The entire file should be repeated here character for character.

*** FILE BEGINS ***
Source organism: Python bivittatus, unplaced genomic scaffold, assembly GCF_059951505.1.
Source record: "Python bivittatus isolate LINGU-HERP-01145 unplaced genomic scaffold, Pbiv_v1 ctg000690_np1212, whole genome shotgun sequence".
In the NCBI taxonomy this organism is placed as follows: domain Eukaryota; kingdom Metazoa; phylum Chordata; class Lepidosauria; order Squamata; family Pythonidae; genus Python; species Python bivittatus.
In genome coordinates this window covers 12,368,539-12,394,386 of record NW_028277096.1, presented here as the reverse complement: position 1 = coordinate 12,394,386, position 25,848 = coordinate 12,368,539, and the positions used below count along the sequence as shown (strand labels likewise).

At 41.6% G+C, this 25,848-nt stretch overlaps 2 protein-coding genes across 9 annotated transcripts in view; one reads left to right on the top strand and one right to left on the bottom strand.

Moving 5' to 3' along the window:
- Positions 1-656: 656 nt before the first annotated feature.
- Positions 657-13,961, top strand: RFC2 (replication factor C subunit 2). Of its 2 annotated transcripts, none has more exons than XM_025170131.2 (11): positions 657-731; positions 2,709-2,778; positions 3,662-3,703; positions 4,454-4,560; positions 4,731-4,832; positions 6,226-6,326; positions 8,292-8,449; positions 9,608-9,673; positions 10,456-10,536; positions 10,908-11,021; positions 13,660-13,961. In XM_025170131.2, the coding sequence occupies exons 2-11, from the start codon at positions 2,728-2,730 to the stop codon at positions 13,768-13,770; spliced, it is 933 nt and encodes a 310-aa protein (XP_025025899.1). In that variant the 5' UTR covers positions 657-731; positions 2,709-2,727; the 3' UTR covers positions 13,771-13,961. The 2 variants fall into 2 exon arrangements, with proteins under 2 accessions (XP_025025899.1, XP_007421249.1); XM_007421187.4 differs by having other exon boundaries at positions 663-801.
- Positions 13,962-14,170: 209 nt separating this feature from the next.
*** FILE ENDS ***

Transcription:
Source organism: Python bivittatus, unplaced genomic scaffold, assembly GCF_059951505.1.
Source record: "Python bivittatus isolate LINGU-HERP-01145 unplaced genomic scaffold, Pbiv_v1 ctg000690_np1212, whole genome shotgun sequence".
In the NCBI taxonomy this organism is placed as follows: domain Eukaryota; kingdom Metazoa; phylum Chordata; class Lepidosauria; order Squamata; family Pythonidae; genus Python; species Python bivittatus.
In genome coordinates this window covers 12,368,539-12,394,386 of record NW_028277096.1, presented here as the reverse complement: position 1 = coordinate 12,394,386, position 25,848 = coordinate 12,368,539, and the positions used below count along the sequence as shown (strand labels likewise).

At 41.6% G+C, this 25,848-nt stretch overlaps 2 protein-coding genes across 9 annotated transcripts in view; one reads left to right on the top strand and one right to left on the bottom strand.

Moving 5' to 3' along the window:
- Positions 1-656: 656 nt before the first annotated feature.
- Positions 657-13,961, top strand: RFC2 (replication factor C subunit 2). Of its 2 annotated transcripts, none has more exons than XM_025170131.2 (11): positions 657-731; positions 2,709-2,778; positions 3,662-3,703; positions 4,454-4,560; positions 4,731-4,832; positions 6,226-6,326; positions 8,292-8,449; positions 9,608-9,673; positions 10,456-10,536; positions 10,908-11,021; positions 13,660-13,961. In XM_025170131.2, the coding sequence occupies exons 2-11, from the start codon at positions 2,728-2,730 to the stop codon at positions 13,768-13,770; spliced, it is 933 nt and encodes a 310-aa protein (XP_025025899.1). In that variant the 5' UTR covers positions 657-731; positions 2,709-2,727; the 3' UTR covers positions 13,771-13,961. The 2 variants fall into 2 exon arrangements, with proteins under 2 accessions (XP_025025899.1, XP_007421249.1); XM_007421187.4 differs by having other exon boundaries at positions 663-801.
- Positions 13,962-14,170: 209 nt separating this feature from the next.